Moses however, doesn’t want to interfere. Sticking up for the little guy back home in Egypt made him a fugitive and now that he’s finally got his life back together, he’s not going to be drawn back into another mess. Yet, Moses responds…

“Here I am.”

This is as good as saying, “Here – Lord.”

I AM is God’s name in the Hebrew. That’s the name he gave Moses permission to address him by.

“Here I am,” is an amazing response to God. Abraham, Isaac, Jacob, Samuel, and Isaiah all responded to God like this.

Most powerfully, Christ responds to us like this…

Here I am! I stand at the door and knock…Revelation 3:20

Moses was afraid to look at God. Now, we have the option of inviting him into our home, the home is where our heart is – not the physical building.

Its worth noting that Jesus didn’t kick down the door into Moses life. He drew him in. Jesus, the Holy Spirit and Father God are only SWAT teams against evil. They do not strike the good.* We have options. We are not locked into breech, ready to be fired, forced out a barrel, with a flaming end, on target toward a set bullseye.

God is not a marksman or an assassin. Nor is he a passive watcher. No, he is a hunter. For awhile he watches, then draws us in – like a fisherman with a fish on the line.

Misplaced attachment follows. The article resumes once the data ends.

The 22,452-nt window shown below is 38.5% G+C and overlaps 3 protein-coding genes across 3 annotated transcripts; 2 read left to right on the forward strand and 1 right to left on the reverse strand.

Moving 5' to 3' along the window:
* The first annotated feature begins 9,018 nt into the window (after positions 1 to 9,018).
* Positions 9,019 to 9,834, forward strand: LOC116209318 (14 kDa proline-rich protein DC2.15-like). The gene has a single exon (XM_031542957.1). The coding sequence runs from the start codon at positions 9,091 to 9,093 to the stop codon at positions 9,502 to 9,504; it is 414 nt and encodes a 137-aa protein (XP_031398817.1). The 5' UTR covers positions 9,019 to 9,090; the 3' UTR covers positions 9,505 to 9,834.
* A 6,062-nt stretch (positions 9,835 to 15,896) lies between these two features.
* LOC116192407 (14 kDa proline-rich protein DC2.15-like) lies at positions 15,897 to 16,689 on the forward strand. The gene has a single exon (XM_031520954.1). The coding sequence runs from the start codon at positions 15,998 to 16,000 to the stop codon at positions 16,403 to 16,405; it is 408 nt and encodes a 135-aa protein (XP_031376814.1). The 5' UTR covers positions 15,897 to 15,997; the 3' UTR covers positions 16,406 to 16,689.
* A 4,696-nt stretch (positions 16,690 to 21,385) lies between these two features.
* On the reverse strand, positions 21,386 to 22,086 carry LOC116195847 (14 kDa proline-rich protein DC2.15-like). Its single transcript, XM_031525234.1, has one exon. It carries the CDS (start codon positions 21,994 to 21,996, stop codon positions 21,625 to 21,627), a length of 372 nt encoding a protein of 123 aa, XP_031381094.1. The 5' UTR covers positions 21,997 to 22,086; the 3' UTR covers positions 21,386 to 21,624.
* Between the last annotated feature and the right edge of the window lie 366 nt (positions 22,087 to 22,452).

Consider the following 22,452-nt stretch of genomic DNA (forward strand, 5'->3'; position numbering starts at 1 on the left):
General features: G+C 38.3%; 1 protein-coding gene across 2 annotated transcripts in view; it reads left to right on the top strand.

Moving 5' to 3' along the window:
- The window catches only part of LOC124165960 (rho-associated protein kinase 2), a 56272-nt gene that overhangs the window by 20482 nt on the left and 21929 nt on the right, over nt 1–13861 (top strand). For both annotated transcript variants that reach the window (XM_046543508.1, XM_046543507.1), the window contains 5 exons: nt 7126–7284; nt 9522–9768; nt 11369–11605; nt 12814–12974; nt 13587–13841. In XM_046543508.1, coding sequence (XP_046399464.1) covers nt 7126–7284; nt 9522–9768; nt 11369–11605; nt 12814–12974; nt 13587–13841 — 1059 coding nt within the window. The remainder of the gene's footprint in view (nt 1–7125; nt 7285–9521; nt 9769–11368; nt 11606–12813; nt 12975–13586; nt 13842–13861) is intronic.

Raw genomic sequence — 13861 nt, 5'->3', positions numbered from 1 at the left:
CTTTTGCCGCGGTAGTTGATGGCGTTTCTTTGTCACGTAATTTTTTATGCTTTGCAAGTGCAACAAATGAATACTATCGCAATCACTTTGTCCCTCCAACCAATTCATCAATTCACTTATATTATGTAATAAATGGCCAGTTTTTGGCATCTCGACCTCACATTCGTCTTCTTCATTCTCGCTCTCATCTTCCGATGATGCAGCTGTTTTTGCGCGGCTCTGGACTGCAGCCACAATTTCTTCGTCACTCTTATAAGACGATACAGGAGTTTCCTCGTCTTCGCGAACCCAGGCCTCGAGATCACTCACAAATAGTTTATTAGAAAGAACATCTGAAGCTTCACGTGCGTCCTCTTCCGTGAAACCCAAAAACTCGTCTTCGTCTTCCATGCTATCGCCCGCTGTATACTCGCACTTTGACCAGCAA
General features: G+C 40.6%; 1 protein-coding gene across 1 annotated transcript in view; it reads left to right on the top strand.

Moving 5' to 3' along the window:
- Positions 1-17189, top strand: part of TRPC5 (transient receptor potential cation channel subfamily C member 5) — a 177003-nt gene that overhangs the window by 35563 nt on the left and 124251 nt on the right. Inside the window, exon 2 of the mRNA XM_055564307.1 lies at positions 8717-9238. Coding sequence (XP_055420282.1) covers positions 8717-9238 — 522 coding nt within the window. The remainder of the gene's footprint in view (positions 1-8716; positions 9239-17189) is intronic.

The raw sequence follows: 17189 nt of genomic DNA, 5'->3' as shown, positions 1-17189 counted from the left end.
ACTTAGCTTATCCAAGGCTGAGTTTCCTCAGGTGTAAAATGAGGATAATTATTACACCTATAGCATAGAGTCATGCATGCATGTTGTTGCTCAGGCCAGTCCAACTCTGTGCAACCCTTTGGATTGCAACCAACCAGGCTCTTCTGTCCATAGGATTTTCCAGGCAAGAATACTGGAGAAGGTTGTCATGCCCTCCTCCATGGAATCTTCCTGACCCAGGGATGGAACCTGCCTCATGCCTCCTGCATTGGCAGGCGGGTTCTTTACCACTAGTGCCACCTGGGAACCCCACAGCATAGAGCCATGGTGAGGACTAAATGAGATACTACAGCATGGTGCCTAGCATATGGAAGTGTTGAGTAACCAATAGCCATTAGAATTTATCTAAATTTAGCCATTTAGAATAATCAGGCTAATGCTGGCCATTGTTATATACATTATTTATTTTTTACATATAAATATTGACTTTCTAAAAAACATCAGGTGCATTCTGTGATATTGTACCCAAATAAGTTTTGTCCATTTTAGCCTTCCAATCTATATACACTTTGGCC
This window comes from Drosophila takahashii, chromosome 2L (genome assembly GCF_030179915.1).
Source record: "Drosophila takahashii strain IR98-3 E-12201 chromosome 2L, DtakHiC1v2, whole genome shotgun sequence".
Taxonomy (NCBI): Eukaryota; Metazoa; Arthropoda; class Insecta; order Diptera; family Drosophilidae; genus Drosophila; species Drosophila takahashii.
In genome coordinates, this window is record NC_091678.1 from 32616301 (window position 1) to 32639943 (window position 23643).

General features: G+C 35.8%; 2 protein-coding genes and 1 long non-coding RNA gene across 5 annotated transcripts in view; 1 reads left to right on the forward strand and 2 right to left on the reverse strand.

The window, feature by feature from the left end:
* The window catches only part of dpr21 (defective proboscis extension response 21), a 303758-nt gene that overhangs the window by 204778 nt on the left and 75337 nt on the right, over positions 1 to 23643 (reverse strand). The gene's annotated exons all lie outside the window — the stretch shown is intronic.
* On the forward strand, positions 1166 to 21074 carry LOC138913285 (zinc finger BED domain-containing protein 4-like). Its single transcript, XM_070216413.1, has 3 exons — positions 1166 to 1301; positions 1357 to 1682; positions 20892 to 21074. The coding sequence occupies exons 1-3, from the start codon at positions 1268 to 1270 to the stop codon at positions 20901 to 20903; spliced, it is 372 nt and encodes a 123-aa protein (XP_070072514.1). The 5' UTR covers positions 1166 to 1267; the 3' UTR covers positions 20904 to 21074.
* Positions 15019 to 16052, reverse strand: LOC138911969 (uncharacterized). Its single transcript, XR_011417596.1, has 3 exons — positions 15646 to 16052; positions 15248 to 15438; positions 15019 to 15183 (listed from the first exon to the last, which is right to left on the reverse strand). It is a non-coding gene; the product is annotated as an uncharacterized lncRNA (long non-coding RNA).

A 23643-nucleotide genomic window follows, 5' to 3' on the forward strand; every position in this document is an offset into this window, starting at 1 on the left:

The lure for Moses was a bush that didn’t match his surroundings. The lure for others to come to Christ is the compassion and actions you take as a faithful believer.

You don’t need to shove tracts in their faces when kindness will do much more.

 

*With regard to striking the good. Yes, rotten things do happen. Terrible and horrific things are part of our world. But that doesn’t mean we can’t be the change. That doesn’t mean we are helpless against evil. God stepping out to rescue the Israelites in the book of Exodus should be a blueprint to watch how God and a few good kingdom citizens change history for the better.

 

All Bible verses are quoted from Bible Gateway. New International Version (NIV)

List of ‘here I am’ in the Bible: https://www.biblegateway.com/quicksearch/?qs_version=NIV&quicksearch=here+I+am&startnumber=1 (Note: Not all of them are conversations between God and prophets or other major historical figures.)

The Passion of the Lord

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Redeeming the Plagues: Part 15

Moses saw that though the bush was on fire it did not burn up. So Moses thought, “I will go over and see this strange sight—why the bush does not burn up.” Exodus 3:2-3

Did you notice that? The bush burned but was not consumed.

That’s what passion is.